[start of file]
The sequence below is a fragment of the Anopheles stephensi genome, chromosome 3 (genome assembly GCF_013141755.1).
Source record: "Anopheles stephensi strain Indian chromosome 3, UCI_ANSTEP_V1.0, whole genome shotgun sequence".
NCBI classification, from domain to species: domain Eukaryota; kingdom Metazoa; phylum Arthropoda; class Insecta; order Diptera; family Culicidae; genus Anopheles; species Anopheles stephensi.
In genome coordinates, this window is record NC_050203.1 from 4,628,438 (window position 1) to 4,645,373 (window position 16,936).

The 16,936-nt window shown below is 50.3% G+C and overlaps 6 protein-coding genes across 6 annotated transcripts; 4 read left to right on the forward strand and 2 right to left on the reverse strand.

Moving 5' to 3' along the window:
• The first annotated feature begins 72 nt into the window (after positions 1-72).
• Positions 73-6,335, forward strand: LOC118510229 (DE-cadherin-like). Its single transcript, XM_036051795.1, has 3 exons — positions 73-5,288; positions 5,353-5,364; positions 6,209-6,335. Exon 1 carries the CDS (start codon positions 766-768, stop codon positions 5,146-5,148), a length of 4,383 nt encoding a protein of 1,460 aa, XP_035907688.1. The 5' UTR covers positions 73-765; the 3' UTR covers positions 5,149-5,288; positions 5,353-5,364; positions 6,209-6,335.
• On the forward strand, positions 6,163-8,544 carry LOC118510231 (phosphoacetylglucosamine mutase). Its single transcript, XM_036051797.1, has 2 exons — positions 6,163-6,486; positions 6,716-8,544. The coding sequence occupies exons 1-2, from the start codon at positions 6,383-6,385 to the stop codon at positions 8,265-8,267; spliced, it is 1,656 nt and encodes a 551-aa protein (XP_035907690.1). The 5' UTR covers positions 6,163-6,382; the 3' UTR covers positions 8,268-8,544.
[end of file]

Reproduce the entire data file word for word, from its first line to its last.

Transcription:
The sequence below is a fragment of the Anopheles stephensi genome, chromosome 3 (genome assembly GCF_013141755.1).
Source record: "Anopheles stephensi strain Indian chromosome 3, UCI_ANSTEP_V1.0, whole genome shotgun sequence".
NCBI classification, from domain to species: domain Eukaryota; kingdom Metazoa; phylum Arthropoda; class Insecta; order Diptera; family Culicidae; genus Anopheles; species Anopheles stephensi.
In genome coordinates, this window is record NC_050203.1 from 4,628,438 (window position 1) to 4,645,373 (window position 16,936).

The 16,936-nt window shown below is 50.3% G+C and overlaps 6 protein-coding genes across 6 annotated transcripts; 4 read left to right on the forward strand and 2 right to left on the reverse strand.

Moving 5' to 3' along the window:
• The first annotated feature begins 72 nt into the window (after positions 1-72).
• Positions 73-6,335, forward strand: LOC118510229 (DE-cadherin-like). Its single transcript, XM_036051795.1, has 3 exons — positions 73-5,288; positions 5,353-5,364; positions 6,209-6,335. Exon 1 carries the CDS (start codon positions 766-768, stop codon positions 5,146-5,148), a length of 4,383 nt encoding a protein of 1,460 aa, XP_035907688.1. The 5' UTR covers positions 73-765; the 3' UTR covers positions 5,149-5,288; positions 5,353-5,364; positions 6,209-6,335.
• On the forward strand, positions 6,163-8,544 carry LOC118510231 (phosphoacetylglucosamine mutase). Its single transcript, XM_036051797.1, has 2 exons — positions 6,163-6,486; positions 6,716-8,544. The coding sequence occupies exons 1-2, from the start codon at positions 6,383-6,385 to the stop codon at positions 8,265-8,267; spliced, it is 1,656 nt and encodes a 551-aa protein (XP_035907690.1). The 5' UTR covers positions 6,163-6,382; the 3' UTR covers positions 8,268-8,544.